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CryptoMiniSat 4 is now available for download. This version brings a number of substantial improvements and picks up speed to be as good as the best solvers out there. It now has a much improved library interface as well as a simple but powerful python interface.

### SAT Competition 2014

This release is made ahead of the SAT competition 2014 deadlines so anybody can compete and actually have a chance to win. Unfortunately, the way I see it, it’s not possible to use newer versions of lingeling or riss (see license for for details), MiniSat is rather old and glucose doesn’t have new simplification techniques. If you feel the same way, and you rather not write 30K LoC of code, you might enjoy playing with CryptoMiniSat v4 and submitting it to the competition. You can change as much as you like, it’s LGPLv2 — just don’t call it CryptoMiniSat.

### Improvements and techniques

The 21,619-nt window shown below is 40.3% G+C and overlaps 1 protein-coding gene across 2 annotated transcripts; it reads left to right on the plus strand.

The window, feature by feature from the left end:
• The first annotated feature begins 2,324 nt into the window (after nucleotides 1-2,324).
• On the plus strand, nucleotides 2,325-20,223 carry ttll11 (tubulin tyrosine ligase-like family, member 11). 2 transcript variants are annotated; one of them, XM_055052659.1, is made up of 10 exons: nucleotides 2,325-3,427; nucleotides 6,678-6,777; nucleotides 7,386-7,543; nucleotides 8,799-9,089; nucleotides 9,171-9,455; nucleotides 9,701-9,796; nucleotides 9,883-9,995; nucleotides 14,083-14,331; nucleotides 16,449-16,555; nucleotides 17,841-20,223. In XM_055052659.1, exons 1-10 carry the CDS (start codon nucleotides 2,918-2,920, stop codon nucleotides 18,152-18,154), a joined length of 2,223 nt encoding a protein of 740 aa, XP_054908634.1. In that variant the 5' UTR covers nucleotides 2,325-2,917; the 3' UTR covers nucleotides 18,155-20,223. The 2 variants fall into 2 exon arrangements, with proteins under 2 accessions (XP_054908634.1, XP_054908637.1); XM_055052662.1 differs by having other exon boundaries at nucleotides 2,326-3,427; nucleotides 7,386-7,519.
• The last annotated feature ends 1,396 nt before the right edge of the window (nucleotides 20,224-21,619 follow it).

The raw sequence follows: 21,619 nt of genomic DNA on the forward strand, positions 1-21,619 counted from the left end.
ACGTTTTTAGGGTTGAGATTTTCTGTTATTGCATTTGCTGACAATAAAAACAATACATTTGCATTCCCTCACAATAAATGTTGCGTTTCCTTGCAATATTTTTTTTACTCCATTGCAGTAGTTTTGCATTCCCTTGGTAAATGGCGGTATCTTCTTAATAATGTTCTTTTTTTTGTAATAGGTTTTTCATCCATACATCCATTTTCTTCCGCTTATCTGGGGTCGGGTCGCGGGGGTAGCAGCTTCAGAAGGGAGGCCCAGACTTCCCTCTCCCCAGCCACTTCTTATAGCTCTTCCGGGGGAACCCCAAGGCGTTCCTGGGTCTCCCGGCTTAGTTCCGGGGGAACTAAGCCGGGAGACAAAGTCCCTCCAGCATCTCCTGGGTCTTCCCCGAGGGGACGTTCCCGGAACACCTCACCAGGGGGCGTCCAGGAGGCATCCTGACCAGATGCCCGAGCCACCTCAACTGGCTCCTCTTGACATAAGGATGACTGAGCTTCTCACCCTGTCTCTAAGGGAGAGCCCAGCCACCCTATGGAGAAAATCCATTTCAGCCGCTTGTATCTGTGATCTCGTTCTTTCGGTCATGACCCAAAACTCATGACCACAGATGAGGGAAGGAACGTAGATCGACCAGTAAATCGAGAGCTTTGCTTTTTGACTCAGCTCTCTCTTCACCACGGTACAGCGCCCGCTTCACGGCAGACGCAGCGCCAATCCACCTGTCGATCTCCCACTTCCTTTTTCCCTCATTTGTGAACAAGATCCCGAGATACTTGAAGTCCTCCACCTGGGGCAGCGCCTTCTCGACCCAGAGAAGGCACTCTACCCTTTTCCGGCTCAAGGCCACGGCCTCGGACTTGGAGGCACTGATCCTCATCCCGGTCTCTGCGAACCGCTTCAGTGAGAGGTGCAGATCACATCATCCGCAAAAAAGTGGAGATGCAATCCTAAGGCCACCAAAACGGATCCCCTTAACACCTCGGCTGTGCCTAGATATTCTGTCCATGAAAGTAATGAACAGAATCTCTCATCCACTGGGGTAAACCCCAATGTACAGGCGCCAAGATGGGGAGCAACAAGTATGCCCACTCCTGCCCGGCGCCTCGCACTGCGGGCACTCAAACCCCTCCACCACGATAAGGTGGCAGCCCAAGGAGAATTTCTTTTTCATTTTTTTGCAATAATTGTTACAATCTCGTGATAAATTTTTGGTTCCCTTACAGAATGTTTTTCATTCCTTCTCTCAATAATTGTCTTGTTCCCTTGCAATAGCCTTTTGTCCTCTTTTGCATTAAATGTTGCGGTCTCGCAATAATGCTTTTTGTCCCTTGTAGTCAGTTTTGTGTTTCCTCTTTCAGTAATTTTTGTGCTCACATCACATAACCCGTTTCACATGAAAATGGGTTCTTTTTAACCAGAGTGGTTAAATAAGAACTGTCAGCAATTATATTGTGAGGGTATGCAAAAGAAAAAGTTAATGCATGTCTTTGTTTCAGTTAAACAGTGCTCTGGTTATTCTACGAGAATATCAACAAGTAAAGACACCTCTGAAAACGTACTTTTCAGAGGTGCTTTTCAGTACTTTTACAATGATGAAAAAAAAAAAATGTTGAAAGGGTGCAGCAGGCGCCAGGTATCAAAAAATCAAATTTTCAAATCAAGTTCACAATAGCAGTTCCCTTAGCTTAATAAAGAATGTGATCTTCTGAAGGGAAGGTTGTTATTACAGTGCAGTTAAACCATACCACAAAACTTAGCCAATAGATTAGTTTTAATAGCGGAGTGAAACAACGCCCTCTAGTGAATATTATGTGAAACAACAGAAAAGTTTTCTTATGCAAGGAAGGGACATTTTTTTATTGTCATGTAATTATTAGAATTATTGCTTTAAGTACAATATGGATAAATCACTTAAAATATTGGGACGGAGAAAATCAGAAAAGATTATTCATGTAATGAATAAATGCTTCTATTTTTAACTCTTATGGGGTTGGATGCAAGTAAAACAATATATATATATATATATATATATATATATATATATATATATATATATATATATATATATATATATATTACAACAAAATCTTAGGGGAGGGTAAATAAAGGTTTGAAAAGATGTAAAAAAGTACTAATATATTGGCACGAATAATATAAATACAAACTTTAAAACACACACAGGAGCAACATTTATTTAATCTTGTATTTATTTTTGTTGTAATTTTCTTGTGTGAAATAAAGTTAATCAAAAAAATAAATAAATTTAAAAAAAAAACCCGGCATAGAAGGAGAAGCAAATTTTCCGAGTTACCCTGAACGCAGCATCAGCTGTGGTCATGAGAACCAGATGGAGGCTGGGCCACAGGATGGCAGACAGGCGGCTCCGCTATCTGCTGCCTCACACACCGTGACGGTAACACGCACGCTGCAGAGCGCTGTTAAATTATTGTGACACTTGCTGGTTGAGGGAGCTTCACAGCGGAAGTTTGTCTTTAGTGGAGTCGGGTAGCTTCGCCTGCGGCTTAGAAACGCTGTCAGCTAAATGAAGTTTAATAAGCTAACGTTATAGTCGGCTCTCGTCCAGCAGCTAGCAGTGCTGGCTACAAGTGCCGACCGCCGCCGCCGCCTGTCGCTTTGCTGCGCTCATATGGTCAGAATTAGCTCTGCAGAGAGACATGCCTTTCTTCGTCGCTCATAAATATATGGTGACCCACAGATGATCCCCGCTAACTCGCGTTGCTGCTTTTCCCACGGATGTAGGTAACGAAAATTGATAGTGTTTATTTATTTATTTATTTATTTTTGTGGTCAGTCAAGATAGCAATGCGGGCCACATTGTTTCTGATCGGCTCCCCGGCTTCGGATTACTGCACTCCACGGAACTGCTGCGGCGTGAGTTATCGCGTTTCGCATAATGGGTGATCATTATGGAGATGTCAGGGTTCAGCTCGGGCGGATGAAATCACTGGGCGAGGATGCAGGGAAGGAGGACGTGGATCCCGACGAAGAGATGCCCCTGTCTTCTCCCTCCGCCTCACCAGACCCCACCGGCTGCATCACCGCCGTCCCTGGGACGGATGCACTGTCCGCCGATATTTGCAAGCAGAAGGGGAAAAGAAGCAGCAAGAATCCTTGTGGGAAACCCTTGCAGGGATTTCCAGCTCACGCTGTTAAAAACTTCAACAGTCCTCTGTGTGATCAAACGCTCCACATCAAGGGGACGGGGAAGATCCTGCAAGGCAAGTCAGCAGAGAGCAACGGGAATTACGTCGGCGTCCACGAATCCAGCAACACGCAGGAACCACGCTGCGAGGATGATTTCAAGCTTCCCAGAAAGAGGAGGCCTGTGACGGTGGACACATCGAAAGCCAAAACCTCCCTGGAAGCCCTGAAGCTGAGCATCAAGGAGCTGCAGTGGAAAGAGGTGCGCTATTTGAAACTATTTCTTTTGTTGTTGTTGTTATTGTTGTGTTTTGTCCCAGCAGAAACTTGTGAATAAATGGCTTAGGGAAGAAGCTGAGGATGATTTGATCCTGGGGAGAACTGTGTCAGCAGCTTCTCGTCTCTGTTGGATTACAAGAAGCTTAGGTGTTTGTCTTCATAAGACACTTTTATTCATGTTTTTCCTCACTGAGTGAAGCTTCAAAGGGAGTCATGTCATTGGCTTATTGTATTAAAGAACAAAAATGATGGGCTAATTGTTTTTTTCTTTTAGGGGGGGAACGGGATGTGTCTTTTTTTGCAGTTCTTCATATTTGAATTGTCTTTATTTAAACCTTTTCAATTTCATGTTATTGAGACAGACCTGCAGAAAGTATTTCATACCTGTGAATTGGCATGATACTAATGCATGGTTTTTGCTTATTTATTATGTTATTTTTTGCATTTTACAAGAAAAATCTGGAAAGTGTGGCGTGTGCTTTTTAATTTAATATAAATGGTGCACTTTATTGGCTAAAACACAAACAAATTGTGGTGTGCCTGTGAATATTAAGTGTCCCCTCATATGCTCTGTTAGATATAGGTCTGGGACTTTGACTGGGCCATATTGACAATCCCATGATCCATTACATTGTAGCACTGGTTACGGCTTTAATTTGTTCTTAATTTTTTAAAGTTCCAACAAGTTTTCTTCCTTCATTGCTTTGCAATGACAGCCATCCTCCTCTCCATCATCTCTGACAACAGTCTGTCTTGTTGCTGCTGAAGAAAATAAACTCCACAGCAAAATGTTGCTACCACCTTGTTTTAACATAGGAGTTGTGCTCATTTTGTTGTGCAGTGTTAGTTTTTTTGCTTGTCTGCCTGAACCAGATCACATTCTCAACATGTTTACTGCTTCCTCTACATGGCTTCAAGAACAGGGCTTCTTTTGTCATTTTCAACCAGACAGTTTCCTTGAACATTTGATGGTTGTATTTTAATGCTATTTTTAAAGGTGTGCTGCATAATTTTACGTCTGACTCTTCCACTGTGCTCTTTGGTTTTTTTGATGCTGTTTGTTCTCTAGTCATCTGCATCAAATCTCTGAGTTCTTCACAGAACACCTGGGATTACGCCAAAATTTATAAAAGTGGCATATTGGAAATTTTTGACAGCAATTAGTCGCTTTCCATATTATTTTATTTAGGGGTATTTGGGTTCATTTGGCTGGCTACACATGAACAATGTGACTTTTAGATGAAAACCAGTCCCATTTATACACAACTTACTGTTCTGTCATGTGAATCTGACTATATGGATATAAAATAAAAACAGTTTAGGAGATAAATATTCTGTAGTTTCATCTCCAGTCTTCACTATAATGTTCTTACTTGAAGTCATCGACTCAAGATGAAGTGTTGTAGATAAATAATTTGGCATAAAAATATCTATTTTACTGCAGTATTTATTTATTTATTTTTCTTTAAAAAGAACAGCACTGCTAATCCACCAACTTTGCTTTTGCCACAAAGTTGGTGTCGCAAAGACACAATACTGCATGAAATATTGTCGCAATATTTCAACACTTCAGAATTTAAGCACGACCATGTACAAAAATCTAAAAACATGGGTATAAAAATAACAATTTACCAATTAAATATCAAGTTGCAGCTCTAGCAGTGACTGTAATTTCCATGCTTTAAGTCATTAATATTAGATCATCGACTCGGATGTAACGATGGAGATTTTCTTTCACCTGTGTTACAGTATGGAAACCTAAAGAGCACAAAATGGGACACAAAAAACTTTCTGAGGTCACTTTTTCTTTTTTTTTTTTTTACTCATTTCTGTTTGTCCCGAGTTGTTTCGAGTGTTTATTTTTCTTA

Here is a non-exhaustive list of techniques used in CryptoMiniSat v4:

- Variable elimination and replacement, strengthening, subsumption, vivification
- On-the-fly stamping, literal caching, hyper-binary resolution and transitive reduction during failed literal probing
- Bounded variable addition with hack to allow 2-literal diff
- DRUP-based unsatisfiable proof logging
- Gate-based clause shortening and removal
- XOR recovery and manipulation (NOTE: uses the M4RI library that is GPL, if you want LGPL, compile without it)
- Precise time- and memory tracking. No time or memory-outs on weird CNFs
- Precise usefulness tracking of all clauses
- Clause usefulness-based redundant clause removal. Glues are not used by default, but glues are tracked and can be used (command line option)
- Variable renumbering and variable number hiding. Thanks to this, XOR clauses are cut and the added variables are transparent to the user.
- SQL-based data logging and AJAX-based powerful data display
- And of course many-many more

All of the above are implemented as inprocessing techniques. I do not believe in preprocessing and the solver does not in fact use preprocessing at all — it immediately starts to solve instead. This, as everything else, is configurable and you can change it by passing `’–presimp 1’` as a command-line option. There are a total of 120 command-line options so you can tune the solver as you like.